Authorities and five of the nation’s largest banks have agreed to a $26 billion settlement intended to provide relief to nearly two-million current and former American homeowners harmed by the bursting of the housing bubble. The parties to the negotiations included the U.S. Attorney General and the Attorneys General of every state except Oklahoma. The residents of Oklahoma will not benefit from any of the programs developed to distribute the settlement proceeds. In spite of it being the broadest effort yet to help homeowners is expected to help only a small portion of the borrowers who are delinquent or are facing foreclosure. One-million homeowners are expected to have their mortgage debt reduced, and 750,000 more, who lost their homes to foreclosure will receive checks for about $2,000. This is all assuming this effort will be more successful than past efforts that helped fewer people than expected.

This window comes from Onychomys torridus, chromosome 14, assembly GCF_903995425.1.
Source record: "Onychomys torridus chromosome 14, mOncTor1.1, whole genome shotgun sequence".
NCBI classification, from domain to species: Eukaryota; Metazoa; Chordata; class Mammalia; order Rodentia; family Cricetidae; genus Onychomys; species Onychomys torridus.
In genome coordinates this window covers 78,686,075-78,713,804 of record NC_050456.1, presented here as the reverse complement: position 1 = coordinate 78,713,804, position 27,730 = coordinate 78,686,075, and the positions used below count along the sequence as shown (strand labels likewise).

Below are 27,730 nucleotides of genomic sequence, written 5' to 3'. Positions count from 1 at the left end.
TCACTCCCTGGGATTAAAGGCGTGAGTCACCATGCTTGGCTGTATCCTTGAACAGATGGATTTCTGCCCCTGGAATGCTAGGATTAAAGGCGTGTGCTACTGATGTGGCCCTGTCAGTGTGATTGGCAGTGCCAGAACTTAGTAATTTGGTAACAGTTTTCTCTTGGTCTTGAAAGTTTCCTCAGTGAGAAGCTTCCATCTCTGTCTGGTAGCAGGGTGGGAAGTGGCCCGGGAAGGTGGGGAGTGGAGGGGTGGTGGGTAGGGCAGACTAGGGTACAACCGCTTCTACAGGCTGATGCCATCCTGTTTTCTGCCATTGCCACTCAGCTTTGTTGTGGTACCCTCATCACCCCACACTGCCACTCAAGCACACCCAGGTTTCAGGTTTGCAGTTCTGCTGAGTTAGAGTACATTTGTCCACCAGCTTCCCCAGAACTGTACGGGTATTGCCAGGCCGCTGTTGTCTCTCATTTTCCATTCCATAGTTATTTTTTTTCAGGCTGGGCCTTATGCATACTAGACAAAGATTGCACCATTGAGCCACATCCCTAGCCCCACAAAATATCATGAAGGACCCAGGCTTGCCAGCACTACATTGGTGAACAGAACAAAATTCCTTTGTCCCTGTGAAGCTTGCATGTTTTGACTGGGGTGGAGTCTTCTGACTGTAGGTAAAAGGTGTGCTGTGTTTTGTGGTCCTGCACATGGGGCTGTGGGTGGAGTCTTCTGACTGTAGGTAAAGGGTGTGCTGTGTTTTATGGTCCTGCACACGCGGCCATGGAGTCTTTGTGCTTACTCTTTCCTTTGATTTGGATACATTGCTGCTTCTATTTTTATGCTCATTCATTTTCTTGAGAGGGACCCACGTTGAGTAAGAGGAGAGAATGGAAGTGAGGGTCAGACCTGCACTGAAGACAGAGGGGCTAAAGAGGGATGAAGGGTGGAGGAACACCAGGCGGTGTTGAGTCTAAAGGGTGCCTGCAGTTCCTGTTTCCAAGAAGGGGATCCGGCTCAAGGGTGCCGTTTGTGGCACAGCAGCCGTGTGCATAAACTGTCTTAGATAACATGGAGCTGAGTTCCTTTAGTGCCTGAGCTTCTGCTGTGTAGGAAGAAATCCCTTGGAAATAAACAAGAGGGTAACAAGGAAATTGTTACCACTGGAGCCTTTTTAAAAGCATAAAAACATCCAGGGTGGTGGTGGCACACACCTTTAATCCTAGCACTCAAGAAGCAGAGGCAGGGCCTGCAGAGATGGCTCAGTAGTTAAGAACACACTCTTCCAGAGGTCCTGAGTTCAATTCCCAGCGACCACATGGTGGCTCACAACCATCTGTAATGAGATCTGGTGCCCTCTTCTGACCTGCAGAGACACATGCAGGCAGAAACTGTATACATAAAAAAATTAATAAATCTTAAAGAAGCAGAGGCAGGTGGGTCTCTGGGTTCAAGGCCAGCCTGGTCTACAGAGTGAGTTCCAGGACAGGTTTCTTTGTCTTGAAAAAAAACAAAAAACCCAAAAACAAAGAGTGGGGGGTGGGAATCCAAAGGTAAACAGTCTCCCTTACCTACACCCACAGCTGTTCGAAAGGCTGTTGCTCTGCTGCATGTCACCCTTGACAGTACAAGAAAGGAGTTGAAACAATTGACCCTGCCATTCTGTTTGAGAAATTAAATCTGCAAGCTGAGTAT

The US Attorney General and the Attorneys General of 49 states reached a settlement with several banks regarding illegal practices in connection with mortgage foreclosure lawsuits. The settlement requires the banks to pay $26 billion, about half of their profits for last year. The money is to be used to compensate owners who lost their homes in connection with the illegal practices and to help underwater homeowners refinance their loans. Is $26 billion enough when there are $700 billion in underwater mortgages in the US?
Also see this article from the New York Times discussing the settlement.
The allegations of wrong doing generally concern “robo-signing” of bank documents, which includes producing sworn to documents admissible in court without the signer actually having any knowledge of the documents contents. See article discussing robo-signing below.